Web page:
The BBC reports about 6,000 migrants trying to reach Europe illegally have been rescued from poorly built rafts in the Mediterranean in just the past few days.

Aid agencies say crossing the sea between Libya and Italy is the main route for migrants to take after a European Union deal with Turkey docked the number of migrants using the Aegean to get to Greece, according to the BBC.

About 700 migrants have died, which is the largest single loss of life in the Medterranean in decades, the BBC reports.

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iStock/Thinkstock(BRILLION, Wis.) — An Islamic advocacy group representing former Muslim employees at a Wisconsin equipment company filed a discrimination complaint against the firm Tuesday because employees can no longer take prayer breaks at times that are in accordance with their religion. A letter accompanying the complaint claims employees were discriminated and retaliated against on the basis of their religion, national origin and race.

According to the letter, Ariens Co., which manufactures snowblowers and lawn tractors in Brillion, Wisconsin, used to allow Muslim employees to take prayer breaks one at a time after notifying and receiving permission from a supervisor. Employees say they had been able to take those breaks at the traditional times for Muslims. However, the employees claim the company began enforcing a new policy beginning on Jan. 25 that permitted only two pre-determined 10-minute breaks per work shift with no additional accommodations for prayer outside of those break times. Dozens of Somali Muslim employees at the company have protested the new break policy, and 15 of them are now represented by attorneys at the Council on American Islamic Relations, or CAIR, which submitted the charges of discrimination with the Milwaukee office of the U.S. Equal Employment Opportunity Commission.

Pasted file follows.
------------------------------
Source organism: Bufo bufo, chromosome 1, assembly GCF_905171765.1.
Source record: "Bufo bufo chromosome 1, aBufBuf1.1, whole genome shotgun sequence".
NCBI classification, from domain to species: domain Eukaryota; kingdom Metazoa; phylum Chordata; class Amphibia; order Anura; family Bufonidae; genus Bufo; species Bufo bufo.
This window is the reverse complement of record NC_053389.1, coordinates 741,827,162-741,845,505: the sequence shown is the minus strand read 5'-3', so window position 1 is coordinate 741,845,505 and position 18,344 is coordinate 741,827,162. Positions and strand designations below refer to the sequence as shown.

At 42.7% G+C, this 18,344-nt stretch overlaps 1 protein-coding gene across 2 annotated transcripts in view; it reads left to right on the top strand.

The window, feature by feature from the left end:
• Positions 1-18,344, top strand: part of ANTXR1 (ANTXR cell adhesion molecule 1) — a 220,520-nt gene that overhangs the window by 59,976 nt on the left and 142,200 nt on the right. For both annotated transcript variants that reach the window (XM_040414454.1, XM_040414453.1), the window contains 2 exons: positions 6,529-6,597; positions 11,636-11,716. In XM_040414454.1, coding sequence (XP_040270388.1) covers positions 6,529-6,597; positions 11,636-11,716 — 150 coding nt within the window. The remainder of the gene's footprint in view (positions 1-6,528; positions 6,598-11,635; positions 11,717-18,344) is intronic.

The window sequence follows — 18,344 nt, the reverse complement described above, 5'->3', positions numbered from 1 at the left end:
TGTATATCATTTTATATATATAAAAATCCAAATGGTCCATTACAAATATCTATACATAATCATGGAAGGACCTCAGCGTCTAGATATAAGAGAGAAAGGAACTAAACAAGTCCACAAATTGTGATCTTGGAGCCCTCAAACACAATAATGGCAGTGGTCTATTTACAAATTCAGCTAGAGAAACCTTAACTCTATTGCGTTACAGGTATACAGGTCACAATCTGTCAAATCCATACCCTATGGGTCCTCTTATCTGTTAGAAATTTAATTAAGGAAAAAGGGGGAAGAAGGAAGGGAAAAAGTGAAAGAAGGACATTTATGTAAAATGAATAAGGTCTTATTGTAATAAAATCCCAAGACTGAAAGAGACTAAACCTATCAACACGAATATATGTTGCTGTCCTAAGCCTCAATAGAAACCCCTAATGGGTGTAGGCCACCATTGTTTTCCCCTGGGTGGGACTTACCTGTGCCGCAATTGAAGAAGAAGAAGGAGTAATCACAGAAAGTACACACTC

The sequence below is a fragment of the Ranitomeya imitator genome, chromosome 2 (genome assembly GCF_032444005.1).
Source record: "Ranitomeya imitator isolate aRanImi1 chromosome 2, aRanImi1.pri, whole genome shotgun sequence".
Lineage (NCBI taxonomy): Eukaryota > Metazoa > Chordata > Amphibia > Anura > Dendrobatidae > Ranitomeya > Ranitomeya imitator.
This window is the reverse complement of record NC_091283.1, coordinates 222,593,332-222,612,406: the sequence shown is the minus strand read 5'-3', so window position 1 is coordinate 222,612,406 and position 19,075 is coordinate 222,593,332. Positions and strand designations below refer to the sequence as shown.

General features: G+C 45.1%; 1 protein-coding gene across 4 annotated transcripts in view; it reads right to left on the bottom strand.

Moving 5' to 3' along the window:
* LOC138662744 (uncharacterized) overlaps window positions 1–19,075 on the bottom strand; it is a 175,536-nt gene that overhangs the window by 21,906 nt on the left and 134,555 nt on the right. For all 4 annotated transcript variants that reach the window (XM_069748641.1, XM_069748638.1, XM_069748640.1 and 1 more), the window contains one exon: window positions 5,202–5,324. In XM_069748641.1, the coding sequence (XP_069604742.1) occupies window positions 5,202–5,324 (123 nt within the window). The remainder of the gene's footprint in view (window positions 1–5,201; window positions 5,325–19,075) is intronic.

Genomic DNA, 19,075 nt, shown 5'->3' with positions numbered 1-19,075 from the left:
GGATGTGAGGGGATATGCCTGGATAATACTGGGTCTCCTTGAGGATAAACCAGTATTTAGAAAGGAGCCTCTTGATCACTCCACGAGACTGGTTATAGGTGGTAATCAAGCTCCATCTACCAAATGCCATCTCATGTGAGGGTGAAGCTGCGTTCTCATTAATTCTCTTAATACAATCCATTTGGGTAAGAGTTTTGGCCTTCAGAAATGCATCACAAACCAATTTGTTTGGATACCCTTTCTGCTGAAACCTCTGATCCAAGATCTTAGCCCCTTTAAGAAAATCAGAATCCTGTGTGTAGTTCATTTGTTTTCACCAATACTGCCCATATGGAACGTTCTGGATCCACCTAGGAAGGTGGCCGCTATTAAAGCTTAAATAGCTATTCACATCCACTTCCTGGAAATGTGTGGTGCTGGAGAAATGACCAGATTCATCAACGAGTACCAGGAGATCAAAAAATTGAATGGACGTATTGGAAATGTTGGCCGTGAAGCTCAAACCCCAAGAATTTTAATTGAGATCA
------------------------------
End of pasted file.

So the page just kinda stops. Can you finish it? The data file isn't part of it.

Dozens of Somali Muslim employees at the company have protested the new break policy, and 15 of them are now represented by attorneys at the Council on American Islamic Relations, or CAIR, which submitted the charges of discrimination with the Milwaukee office of the U.S. Equal Employment Opportunity Commission.

“These individuals had direct and personal conversations with management in which they stated that they wanted to continue their employment with Ariens, but felt that they were no longer welcome and being forced out because of the company’s new policy,” CAIR wrote in a letter that accompanied its religious discrimination complaint to the Equal Employment Opportunity Commission, or EEOC.

Title VII of the Civil Rights Act of 1964 prohibits employment discrimination based on religion and requires employers to accommodate religious beliefs. In keeping with their Islamic faith, practicing Muslims pray five times each day. But Ariens management allegedly threatened to fire those employees who continued to pray beyond the scheduled breaks or who had requested an accommodation to pray. Seven Muslim employees were let go earlier this year, while 14 others resigned over the dispute.

“The outright refusal to entertain, discuss, or offer any reasonable religious accommodation options that would resolve the alleged workplace conflict is unacceptable and inconsistent with prevailing Title VII law and EEOC guidelines,” CAIR said in the letter.

Maha Sayed, an attorney for the Washington, D.C., based organization, said it could take several months for federal officials to investigate the employees’ claims. The EEOC could also offer to mediate the dispute during the investigation, or the two parties could voluntarily settle it the claim.

“If the EEOC concludes that there is reasonable cause to believe that discrimination occurred, it may decide to litigate the case itself in federal court or issue the charging party a Notice of Right to Sue letter, which allows the party to file a federal lawsuit within 90 days,” Sayed told ABC News in an email Wednesday.

Ariens Co. spokesperson Ann Stilp said the complaint was “disappointing news.”

“We have had Muslim employees working for the company for nine years. We currently have more than 27 Muslim employees who continue to work here and we continue to accommodate them with prayer rooms,” Stilp told ABC News in a statement.

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Christophe Chammartin/ SI2 via Getty Images(LEHIGH VALLEY, Pa.) — Solar Impulse, the lightweight solar-powered airplane being flown by two pilots on a journey around the world, hit a milestone Wednesday afternoon after successfully crossing the United States.

Swiss adventurers Bertrand Piccard and Andre Borschberg take turns flying the one-seater airplane, which is solely powered by the sun’s energy. Piccard spoke to ABC News from the cockpit Wednesday as he made the 400-mile journey from Dayton, Ohio, to Lehigh Valley, Pennsylvania, where he said he expects to land around 9 p.m. ET.